REVIEW: The Ghost Bride

  • By Nabil Kamal
  • Feb 6
  • 0
Written by Harris Kassim

When I heard that Quek Shio-chuan and Ho Yu-hang are collaborating on a Netflix series last year, I was very thrilled since Quek’s directorial debut film “Guang” is one of my favourite films that came out back in 2018. To celebrate, I spent my Chinese New Year weekend watching The Ghost Bride on Netflix to see if it reaches my expectations. The Ghost Bride is a series adaptation of the New York Times bestselling novel with the same name written by a Malaysian author, Yangsze Choo.

Set in the 1980s Colonial Malacca, 20-year old Pan Li Lan, and her family are invited to come for a party to celebrate the life of Tian Cheng, a childhood friend of hers. Madam Lim proposed Li Lan for a marriage with her deceased son in order to prevent her family from drowning in debt. Unfortunately, this means that Li Lan has to spend the rest of her life haunted by a ghostly spouse.

The next day, Mr. Pan falls sick during work at the sea while Tian Cheng has been haunting Li Lan in her sleep in order to pursue her to be his ghost bride. Tian Cheng warned Li Lan that her father may never recover from the illness as he wanders around the netherworld. Both of them later then made an agreement that she will find whoever killed Tian Cheng in order for her father’s wellness. As the plot becomes more distressed and frantic for Li Lan, she soon finds herself entangled in a murder mystery and entrapped in ethereal affairs far much complex than she could ever thought of.

Being a Malaysian-Taiwanese series, The Ghost Bride does feel like one of those shows you usually see on 8TV and NTV7, but with a much better production. Though, they did a fantastic job on taking the audience in the settings of the colonial era of Malacca from the costume designs all the way down to the furniture set pieces.

When the trailer for The Ghost Bride was released a while ago, I initially thought the show was going to be a horror-thriller with just a tiny pinch of romance in it. The show starts off with an adequate amount of comedy built into the dialogues though it wasn’t vanilla, but it also wasn’t what I expected despite the name of the series. Later, the story delves deep into becoming a romantic drama, which got me displeased at times but I pulled through it.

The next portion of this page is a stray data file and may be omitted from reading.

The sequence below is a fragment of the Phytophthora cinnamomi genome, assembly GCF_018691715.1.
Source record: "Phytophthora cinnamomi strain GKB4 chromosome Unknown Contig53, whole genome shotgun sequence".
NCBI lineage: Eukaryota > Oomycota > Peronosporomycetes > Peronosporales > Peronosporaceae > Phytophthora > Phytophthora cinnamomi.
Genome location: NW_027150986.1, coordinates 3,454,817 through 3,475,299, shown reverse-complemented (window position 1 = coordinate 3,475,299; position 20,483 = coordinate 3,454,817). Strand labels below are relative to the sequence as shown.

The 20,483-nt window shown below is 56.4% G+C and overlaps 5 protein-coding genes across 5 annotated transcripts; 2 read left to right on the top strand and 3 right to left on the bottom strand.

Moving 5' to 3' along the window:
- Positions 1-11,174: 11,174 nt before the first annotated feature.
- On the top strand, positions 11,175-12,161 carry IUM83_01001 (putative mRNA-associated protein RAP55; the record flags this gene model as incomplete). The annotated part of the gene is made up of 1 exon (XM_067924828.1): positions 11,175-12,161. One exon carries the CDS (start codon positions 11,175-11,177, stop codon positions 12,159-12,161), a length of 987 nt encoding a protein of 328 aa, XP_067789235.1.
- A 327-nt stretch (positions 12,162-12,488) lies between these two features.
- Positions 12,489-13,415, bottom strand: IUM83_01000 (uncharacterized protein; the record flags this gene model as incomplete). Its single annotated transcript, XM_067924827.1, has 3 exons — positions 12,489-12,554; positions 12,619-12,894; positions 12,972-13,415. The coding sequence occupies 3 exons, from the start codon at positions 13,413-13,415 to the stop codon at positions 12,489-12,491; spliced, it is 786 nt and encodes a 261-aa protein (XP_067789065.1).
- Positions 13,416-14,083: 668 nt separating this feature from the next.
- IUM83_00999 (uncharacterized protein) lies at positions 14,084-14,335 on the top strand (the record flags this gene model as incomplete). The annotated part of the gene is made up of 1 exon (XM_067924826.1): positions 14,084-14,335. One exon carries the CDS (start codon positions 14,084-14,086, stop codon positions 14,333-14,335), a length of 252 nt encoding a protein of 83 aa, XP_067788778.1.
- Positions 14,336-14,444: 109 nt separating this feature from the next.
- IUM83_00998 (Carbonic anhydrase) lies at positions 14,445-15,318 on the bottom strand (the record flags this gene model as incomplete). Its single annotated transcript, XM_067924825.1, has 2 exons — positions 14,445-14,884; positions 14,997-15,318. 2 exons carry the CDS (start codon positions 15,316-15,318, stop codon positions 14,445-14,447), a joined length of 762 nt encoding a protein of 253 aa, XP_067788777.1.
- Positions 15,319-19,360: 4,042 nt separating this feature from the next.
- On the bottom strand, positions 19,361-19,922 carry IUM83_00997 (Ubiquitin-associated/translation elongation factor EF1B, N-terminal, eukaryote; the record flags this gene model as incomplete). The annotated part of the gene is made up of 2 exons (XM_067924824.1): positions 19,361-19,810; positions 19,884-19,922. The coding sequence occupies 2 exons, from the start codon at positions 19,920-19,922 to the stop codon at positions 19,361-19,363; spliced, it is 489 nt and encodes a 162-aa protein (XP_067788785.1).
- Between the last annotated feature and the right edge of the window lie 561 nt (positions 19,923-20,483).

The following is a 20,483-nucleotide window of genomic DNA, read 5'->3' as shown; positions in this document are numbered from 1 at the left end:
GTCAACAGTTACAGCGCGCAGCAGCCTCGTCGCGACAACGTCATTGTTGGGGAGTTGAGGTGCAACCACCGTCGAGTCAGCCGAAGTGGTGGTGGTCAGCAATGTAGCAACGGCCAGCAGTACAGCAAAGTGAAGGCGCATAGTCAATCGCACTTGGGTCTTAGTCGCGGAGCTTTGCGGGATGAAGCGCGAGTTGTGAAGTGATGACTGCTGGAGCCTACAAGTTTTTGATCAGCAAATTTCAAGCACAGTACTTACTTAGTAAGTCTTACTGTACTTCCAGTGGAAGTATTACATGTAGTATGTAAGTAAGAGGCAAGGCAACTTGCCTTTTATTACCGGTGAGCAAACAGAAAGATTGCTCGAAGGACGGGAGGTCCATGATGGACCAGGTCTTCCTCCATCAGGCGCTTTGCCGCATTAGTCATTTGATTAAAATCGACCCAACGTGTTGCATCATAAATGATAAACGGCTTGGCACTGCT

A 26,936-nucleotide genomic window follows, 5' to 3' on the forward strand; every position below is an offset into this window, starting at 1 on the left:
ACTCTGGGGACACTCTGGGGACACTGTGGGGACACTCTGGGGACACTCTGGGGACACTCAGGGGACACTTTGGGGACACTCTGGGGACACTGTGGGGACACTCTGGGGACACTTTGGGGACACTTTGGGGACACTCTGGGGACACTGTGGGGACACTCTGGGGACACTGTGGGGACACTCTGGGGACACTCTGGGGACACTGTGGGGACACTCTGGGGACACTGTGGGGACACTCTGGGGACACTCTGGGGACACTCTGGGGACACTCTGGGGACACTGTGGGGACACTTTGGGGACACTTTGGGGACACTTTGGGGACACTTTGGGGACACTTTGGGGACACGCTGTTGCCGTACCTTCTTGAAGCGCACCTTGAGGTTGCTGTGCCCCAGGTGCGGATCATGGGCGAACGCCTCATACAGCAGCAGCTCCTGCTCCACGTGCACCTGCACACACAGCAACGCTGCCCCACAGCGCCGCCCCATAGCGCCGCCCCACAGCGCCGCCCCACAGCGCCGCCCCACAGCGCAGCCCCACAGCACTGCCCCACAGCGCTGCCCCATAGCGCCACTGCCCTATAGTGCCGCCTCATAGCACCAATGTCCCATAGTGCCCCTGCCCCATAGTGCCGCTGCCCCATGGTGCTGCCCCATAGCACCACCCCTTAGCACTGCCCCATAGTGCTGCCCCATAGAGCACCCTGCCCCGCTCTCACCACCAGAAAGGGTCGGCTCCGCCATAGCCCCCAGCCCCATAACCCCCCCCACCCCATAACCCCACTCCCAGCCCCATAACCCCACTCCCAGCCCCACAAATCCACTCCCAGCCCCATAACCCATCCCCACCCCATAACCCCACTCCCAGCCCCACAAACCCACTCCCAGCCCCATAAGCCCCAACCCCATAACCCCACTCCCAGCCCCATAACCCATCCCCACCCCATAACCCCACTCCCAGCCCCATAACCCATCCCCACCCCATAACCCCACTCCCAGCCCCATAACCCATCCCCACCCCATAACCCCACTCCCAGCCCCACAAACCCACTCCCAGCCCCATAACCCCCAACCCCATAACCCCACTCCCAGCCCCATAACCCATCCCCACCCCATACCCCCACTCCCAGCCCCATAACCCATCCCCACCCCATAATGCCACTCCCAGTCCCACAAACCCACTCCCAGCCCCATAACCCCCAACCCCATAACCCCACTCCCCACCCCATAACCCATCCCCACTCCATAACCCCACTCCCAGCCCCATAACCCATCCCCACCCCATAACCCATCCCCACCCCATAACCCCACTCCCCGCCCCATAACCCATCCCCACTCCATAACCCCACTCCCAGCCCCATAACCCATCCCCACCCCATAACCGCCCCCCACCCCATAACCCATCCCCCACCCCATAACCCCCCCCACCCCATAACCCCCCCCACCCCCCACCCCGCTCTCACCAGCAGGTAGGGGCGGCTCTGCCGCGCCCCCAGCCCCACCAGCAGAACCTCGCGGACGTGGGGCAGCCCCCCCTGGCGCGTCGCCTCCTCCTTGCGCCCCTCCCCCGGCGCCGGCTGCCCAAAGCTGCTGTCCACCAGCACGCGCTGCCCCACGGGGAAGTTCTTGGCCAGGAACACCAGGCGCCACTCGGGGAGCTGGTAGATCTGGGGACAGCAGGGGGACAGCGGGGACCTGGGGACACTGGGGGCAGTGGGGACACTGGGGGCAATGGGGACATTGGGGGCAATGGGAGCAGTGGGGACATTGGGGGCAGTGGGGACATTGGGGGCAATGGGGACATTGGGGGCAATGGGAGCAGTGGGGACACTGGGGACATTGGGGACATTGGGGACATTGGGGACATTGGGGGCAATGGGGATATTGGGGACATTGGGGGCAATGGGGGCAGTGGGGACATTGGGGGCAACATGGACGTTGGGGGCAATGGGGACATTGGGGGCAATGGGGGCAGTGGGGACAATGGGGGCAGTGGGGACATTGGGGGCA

It took about three quarters of the first episode to finally introduce the horror elements to the show, which then really didn’t do much. The story is still quite interesting to follow, but I would rather for the show to be all out on its horror values since at the end of the day, that’s what most Malaysian shows are great at doing. With the story forces heavily on the love conflicting between Li Lan and Lim Tian Bai, it really drags the pace of the story at times, especially during Episode 2. As for the characters, Huang Peijia did a gratifying work with the main character, Li Lan. She’s very quirky at times, but she also managed to show how crucial her character is to the story through her sentiments.

My personal favorite character from the show is definitely Amah, played by Susan Leong. She didn’t add much to the story but she meticulously displays her nanny personalities very well, representing all the great amahs in our lives. Another character that strikes out the best is Er Lang, a 500-year-old celestial guardian who came down to earth and helped Li Lan solving the death of Tian Ching, played by Wu Kang-jen. His character is the most compelling one and also what keeps me to follow the story. There’s a scene with him cycling around the village while singing ‘Gelang Si Paku Gelang’, which I think really captures the essence of playfulness in his character.

Although, it also does have a little inconsistency throughout the show that might take you out of it. For instance, there’s a few sequences that are taking place inside a gambling den accompanied by a modern trap hip-hop music in the background. Might sound petty, but music score plays an important part to the story and this is one of the things that affects the tone inharmoniously. As for the action scenes, they are just good enough as the series didn’t rely much on it. The practical effects on the other hand did a phenomenal job, but also mediocre at certain times but it didn’t bother me much.

The Ghost Bride was facing a difficulty in terms of pacing during the build up, but the series goes on for the better as each episode moves forward til the last one. There is a twist-reveal during the last episode which took a drastic turn for some characters of the story. One thing that should be appreciated from this show is the production design which is one of the best that I have ever seen from a Malaysia-based production yet. Though it wasn’t a masterpiece, it does provide you a good time throughout watching the show. I give the series a 7 out of 10 stars. All six episodes of The Ghost Bride are now available for streaming on Netflix.

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